These signals provide direction and an institutional basis for our cooperation with China on SDG implementation and localization, and we have been working closely with our counterparts at all levels.

At the macro level, we cooperate with influential national partners such as the Development Research Center of the State Council, Chinese Academy of Social Sciences, Academy of Macroeconomic Research of NDRC and Tsinghua University to hold various forms of policy dialogues and academic exchanges. These collaborations and activities will help relevant government departments to have a better understanding of sustainable development.

Coinciding with the 40th anniversary of China’s “Reform and Opening-Up”, UNDP will also publish a special edition of the Human Development Report for China to discuss China's future policy options for achieving sustainable development and provide theoretical support for the National 14th Five-Year Plan and the post-2020 era.
We are also exploring more applicable solutions to assist China in evaluating the SDG process more objectively.

At the local level, UNDP is the first international organization to sign an MOU with the Ministry of Science and Technology for Innovation Demonstration Zones of the Sustainable Development Agenda. We have been working closely with MOST and pilot cities to provide consultative advice and to formulate innovation projects on the ground. We are also broadly expanding cooperation with cities not listed as first pilots but actively engaged with SDG implementation. For example, UN country team in China has had in-depth consultations with the city of Chengdu on implementing the SDGs, UNDP is also formulating a SDG innovation platform with Chengdu High-tech Zone.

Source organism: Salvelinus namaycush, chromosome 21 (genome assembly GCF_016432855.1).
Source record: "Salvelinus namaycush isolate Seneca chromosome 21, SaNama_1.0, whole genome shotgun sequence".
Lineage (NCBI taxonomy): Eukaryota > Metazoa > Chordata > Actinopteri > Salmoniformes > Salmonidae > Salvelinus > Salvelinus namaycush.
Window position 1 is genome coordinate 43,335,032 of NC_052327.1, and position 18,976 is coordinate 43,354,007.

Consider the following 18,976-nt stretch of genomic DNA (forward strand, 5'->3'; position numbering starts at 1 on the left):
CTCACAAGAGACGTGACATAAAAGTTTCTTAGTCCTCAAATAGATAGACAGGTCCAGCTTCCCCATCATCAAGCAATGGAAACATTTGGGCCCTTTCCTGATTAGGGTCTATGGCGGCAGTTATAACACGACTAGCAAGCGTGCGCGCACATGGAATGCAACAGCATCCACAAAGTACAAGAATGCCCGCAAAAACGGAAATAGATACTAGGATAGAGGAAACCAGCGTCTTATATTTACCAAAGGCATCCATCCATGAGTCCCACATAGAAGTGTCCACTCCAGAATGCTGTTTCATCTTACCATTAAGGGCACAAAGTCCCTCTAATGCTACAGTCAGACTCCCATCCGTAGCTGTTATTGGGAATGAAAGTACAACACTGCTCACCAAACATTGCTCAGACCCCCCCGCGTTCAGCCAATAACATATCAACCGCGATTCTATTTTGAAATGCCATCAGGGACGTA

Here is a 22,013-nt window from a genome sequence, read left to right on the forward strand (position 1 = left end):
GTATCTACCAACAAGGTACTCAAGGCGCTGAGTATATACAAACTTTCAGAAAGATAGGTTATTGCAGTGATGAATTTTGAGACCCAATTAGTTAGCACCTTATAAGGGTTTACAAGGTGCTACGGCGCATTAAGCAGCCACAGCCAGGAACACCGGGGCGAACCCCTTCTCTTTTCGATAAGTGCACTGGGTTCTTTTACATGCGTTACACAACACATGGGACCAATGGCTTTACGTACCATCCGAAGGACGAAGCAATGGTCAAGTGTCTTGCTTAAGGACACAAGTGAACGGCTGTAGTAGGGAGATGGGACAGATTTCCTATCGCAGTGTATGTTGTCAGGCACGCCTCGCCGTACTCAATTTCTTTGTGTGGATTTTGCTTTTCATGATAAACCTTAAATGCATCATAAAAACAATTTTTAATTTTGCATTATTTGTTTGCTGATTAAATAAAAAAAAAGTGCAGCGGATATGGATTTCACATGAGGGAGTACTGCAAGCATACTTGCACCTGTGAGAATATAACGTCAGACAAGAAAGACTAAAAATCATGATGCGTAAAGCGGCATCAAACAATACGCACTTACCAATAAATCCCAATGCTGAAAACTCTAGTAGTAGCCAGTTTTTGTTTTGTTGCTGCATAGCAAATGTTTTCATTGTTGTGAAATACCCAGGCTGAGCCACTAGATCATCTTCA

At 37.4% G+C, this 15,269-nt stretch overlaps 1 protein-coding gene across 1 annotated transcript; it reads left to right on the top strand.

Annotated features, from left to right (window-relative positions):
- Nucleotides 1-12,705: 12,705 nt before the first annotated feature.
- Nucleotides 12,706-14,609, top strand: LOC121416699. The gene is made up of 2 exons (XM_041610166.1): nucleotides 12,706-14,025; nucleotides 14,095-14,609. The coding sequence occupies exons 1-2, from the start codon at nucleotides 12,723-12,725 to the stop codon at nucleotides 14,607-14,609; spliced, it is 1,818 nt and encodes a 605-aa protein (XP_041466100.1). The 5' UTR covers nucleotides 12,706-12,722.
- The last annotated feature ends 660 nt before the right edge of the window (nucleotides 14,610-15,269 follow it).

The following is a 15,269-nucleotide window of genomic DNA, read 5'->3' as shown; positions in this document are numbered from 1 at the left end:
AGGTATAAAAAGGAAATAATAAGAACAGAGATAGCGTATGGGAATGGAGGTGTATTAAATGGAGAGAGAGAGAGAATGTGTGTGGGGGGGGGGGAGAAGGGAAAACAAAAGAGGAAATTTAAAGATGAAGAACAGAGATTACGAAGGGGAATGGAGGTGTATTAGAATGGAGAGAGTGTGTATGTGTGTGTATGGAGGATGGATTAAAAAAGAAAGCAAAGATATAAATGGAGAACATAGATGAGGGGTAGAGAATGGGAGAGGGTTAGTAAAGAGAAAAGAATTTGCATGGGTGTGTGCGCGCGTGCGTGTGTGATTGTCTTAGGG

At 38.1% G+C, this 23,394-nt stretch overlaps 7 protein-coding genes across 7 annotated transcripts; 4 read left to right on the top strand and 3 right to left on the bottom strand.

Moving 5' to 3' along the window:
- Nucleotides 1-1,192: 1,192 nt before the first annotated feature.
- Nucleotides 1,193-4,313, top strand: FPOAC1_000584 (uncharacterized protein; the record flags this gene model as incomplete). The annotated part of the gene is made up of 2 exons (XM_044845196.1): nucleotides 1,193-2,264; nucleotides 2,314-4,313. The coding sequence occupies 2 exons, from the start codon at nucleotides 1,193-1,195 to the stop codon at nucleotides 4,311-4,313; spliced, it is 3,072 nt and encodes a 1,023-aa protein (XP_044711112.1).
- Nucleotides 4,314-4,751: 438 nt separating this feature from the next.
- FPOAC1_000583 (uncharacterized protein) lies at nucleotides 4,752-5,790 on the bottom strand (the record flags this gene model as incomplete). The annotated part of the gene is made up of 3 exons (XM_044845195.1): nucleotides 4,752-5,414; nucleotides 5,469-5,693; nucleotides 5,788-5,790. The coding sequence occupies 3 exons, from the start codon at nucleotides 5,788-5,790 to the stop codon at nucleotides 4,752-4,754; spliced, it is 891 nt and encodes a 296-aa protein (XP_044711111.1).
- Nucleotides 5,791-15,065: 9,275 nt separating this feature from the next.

UNDP is ready to cooperate with national partners to promote the sustainable development of Chinese cities. I hope that our extensive technical advantages, project experience and influential platform can play a bigger role for more innovative solutions.

Finally, I would like to once again express my gratitude to the organizers of this forum, and to thank the Sichuan Provincial Government for inviting me to participate in the West Expo as well as all of you for supporting the forum.

I wish today’s forum and the discussions it brings a great success.

Thank you.